As India and the United Kingdom celebrate 15 years of their renewed economic engagement under the aegis of UK-India Business Council (UKIBC), the two great nations have only scratched the surface of the potential that exists today for bilateral trade and investment.
The potential for bilateral trade, which has doubled to 10 billion pounds in the past five years, is truly immense. So it is for investment opportunities that are highlighted by the Tata-Corus and the Essar-Vodaphone deals.
India has a long list of entrepreneurial talent, which has been unleashed since the economic liberalization process started in July 1991. We are all seeing the flowering Indian entrepreneurial talent day after day.
A resurgent India has been one of the major economic stories of the past decade, and with good reason.
The Tata Nano small car, which I happened to see at the recently-concluded Auto Expo in New Delhi, is the latest example of this tremendous capability of Indian enterprise, which has captured the attention of the whole world.
Fifteen years ago, then British prime minister John Major and his counterpart in India Narasimha Rao launched the UK-India Business Council (UKIBC). In more ways than one it was intended to realize the dream that India's first prime minister Jawaharlal Nehru had for India and the world.
Even though India got its independence over 60 years ago, it was only in the past 16 years - since the liberalization process started under Narasimha Rao - that it truly opened up its economy.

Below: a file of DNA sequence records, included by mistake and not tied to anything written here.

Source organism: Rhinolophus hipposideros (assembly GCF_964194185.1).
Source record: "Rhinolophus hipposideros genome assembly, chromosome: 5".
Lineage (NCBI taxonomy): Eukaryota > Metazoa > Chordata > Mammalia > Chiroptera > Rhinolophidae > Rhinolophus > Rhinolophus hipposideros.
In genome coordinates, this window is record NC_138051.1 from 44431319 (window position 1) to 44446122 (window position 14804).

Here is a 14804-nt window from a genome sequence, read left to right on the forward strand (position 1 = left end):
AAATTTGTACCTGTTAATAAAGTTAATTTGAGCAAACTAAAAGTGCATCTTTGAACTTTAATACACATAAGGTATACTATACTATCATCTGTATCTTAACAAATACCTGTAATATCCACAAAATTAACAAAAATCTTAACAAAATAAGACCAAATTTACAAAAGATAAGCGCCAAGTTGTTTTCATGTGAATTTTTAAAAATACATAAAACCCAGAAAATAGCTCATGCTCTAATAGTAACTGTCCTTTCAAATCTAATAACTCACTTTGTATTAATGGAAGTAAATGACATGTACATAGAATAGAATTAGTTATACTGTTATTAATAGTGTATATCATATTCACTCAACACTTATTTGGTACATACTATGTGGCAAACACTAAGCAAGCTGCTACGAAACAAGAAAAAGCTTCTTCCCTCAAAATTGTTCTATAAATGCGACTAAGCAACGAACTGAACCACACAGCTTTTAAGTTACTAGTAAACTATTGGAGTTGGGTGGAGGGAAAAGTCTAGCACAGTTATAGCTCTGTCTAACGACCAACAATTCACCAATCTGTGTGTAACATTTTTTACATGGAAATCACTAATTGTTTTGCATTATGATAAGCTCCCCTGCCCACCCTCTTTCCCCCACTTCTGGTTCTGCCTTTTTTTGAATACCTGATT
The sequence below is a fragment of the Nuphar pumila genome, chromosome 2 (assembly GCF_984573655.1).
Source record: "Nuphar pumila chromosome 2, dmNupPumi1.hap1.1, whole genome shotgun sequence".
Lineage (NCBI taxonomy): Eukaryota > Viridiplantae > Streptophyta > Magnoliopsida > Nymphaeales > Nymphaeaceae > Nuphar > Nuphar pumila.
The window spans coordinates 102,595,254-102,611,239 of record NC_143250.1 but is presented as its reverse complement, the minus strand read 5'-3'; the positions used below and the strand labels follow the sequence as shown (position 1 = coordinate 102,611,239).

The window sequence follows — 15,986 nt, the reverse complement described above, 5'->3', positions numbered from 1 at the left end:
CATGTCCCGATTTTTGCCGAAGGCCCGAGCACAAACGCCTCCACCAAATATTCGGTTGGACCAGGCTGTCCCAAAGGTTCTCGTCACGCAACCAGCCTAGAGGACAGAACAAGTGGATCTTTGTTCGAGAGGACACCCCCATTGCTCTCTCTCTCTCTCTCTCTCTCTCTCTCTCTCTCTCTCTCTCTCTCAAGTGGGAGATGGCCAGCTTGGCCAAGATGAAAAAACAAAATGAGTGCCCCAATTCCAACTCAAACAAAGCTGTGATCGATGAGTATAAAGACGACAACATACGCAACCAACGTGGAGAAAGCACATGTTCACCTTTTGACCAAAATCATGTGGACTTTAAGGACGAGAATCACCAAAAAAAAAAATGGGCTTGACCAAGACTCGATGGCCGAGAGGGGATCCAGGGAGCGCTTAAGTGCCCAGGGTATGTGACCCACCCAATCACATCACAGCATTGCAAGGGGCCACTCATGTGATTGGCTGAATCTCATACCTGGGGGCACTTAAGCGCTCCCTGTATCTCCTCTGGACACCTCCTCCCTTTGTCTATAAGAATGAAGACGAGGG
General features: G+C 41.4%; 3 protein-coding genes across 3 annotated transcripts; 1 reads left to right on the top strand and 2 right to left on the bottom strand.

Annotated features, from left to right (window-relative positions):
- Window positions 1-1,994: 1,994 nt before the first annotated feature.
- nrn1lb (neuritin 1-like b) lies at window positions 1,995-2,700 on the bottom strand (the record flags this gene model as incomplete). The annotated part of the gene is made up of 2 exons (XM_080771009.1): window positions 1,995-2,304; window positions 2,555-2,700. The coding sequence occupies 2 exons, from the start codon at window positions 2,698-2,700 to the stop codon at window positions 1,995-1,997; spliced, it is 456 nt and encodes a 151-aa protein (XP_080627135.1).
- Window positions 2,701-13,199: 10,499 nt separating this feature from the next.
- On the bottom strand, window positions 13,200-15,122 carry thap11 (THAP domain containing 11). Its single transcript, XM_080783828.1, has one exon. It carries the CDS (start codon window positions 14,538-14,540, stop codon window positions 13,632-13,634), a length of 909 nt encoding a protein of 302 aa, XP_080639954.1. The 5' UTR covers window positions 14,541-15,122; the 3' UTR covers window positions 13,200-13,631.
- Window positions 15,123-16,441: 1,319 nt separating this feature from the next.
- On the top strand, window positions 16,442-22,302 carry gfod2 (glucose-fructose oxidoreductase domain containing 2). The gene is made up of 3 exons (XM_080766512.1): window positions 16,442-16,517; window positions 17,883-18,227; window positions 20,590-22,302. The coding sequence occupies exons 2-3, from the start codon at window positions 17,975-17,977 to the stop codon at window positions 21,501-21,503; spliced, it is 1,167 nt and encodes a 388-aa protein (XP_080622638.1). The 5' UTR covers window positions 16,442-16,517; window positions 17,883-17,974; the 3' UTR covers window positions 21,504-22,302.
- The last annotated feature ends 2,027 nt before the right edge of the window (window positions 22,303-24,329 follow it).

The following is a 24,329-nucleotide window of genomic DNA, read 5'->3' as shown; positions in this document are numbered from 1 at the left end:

Since then it has been a journey from inward to the outward.
Twenty-five years ago, Britain was called the "sick child of Europe". But the last quarter of a century has changed that perception. It has turned into a major market of the world.
Today Britain is the envy of Europe.
In 1986, for example, one distinctly remembers the closed shops in London and the "Gentleman's Club". But this was changed forever thanks to the big bang of inward to outward movement of goods, capital and human resources.
Today, London has become one of the global financial centres.
I believe that the coming together of India and the UK, two long-standing friends who have become success stories for the world to see, present opportunities that are truly phenomenal.
The world's oldest and largest democracies stand firm on a strong foundation built on shared principles and values. The rule of law, their common business practices, shared knowledge of English and a free and vibrant press are some of the many common platforms that these two nations share.
Today Britain is celebrating its entrepreneurial capability and Prime Minister Gordon Brown - who is in India Sunday on an official visit - had recently launched the Global Entrepreneurship Week in London. This is to be launched in some 50 other countries including India.
I am a firm believer that the time is ripe for the two countries to take their relationship to a different plane. For that, it is equally important to have some supportive policy measures.
Take, for example, India's budget for the last fiscal year presented by Finance Minister P. Chidambaram. It was somewhat disappointing to me and many other businessmen.
But I, for one, have full faith in the finance minister to present to the world a better budget this time. Further liberalization and opening up of the market, too, should be the focus.
You may walk slow but should not go backward.
Many banks, insurance companies and lawyer-firms want to set up shop in India. But they are not getting regulatory permission. India's ICICI Bank is doing well in Britain and we want British banks to get similar opportunities in India.
I can again say the opportunities are immense for both the countries.
The proverbial story of the pot of gold at the end of rainbow does not apply to India and the UK. In my opinion, as far as these two countries are concerned, there is a pot of gold at both ends.